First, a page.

The cold war continues

Dove Valley

Today’s guest picture comes from my brother Andrew who took a walk in the Peak District last week and climbed high enough to get this excellent view of the River Dove and its valley  far below him.

Dove Valley

I was battling with the cold again today and although there were moments when I was quite cheery, there were more moments when I was completely wabbit and had to sit down.  In the great game of life the score was Cold 3 – 2 Tootlepedal.

Sandy was off living the high life in Carlisle and so it fell to me to drive up to the Moorland bird hide and fill the feeders after breakfast.  Luckily this was in one of my better moments and after I had topped up the seeds, I had a little sit down in the hide.  There was plenty of action.

I always put a handful of seed on a short tree stump just outside the hide so that I can photograph small birds when they come to have a nibble.  Today proved that pheasants are quite able to adapt to new experiences….

pheasant on stump
Strong toes and good balance

The rotten thing ate all my seed in a few seconds and jumped down with a merry laugh at my expense.  He obviously expected me to replenish the stock promptly because I got a very hard stare when he returned and found no food.


I had to look elsewhere for small birds.  They were not in short supply.

A whirlwind of chaffinches round the tall house
coal tit and blue tit
A coal tit and blue tit sample the seeds and nuts
great tit
A great tit waits for an available slot
Two woodpeckers obligingly provided me with a symmetrical triptych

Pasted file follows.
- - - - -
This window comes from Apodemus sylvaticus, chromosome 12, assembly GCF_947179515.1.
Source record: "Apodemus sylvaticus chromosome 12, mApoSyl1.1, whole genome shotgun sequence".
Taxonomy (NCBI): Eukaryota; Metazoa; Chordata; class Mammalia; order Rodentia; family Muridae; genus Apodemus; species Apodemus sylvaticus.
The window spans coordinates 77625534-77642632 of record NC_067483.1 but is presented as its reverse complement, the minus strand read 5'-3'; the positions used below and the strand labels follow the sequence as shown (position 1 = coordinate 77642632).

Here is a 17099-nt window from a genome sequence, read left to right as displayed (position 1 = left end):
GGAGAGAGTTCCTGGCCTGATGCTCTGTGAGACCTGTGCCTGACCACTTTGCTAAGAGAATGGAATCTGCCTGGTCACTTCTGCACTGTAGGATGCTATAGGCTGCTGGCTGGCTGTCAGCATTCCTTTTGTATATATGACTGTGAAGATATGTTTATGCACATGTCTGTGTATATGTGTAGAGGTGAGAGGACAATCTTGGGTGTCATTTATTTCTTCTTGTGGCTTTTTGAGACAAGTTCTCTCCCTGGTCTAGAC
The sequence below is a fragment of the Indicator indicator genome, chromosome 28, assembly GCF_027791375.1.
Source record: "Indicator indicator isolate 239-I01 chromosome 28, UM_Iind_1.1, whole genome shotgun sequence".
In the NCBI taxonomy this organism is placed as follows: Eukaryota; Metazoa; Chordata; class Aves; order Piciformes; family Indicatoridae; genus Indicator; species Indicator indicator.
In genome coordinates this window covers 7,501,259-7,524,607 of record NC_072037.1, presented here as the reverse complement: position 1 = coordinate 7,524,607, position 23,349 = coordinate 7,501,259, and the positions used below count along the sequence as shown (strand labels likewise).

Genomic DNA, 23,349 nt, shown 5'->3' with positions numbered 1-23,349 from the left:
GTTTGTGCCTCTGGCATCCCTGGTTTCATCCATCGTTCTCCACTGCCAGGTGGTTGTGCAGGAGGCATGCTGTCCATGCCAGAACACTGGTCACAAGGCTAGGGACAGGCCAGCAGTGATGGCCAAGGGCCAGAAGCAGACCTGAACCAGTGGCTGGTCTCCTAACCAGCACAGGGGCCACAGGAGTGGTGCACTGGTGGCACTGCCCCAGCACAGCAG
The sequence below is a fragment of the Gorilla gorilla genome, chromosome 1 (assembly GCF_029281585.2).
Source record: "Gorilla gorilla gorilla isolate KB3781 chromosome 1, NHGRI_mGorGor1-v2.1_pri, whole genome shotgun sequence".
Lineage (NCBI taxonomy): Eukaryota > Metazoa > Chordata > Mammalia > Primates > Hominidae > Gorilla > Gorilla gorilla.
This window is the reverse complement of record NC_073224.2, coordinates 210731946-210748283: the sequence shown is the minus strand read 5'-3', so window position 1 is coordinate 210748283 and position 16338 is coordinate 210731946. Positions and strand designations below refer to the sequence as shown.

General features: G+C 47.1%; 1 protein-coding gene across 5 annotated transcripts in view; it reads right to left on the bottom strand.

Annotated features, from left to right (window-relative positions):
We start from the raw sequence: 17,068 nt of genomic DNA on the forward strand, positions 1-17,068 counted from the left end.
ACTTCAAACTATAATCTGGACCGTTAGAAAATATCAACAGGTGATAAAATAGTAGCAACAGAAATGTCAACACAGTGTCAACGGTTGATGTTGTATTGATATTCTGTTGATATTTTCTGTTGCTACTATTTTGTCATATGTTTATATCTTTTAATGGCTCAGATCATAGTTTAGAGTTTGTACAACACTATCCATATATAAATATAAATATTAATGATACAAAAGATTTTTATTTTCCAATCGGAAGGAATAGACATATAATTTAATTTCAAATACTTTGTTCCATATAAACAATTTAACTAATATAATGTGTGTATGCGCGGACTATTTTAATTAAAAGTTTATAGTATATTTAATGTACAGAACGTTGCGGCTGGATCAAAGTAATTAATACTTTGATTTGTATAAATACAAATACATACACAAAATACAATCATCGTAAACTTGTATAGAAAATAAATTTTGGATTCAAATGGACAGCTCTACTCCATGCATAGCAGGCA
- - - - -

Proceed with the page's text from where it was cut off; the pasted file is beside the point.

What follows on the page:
I didn’t stay long.  It was quite warm by December standards but I didn’t want to push my luck and get chilled.

Mrs Tootlepedal was busy with Christmas cards and getting organised to go to Edinburgh to visit Matilda when I got back so I perfected my skills at not getting under anyone’s feet for a while and only took an occasional peek out of the kitchen window.

The robin was back on sentry duty.


Once again bird traffic was light and while some birds posed, others turned their backs on me.

goldfinch and greenfinch

The light was not good and flying birds were a bit of a blur.


After lunch, Mrs Tootlepedal went off to Lockerbie and I made some batter and left it to rest in a bowl while I went for a short walk.

My first target was a dipper (or two) and I found one in the middle of the river Esk, just above the suspension bridge.  The light was not great and it was a little too far away for the camera but it put on a good perching and dipping show while I watched.

dipper in Esk

My next target was black headed gulls on the Kilngreen and here I was very lucky, as there was a good number of them on fence posts beside the river and for some reason, they all took off and flew around as I passed. (I didn’t shout “boo” honest.  That would be unethical.)

black headed gulls

It is hard to imagine from the different colours in the background that these were all taken from the same spot and within a few minutes.

There was another dipper here in the middle of the Ewes Water.


I walked on round the Lodge, over the Duchess Bridge and back past the school.  Then I took the path through the Galaside wood instead of going along the road.   I saw a few things on my way.

typhula, catkins and algae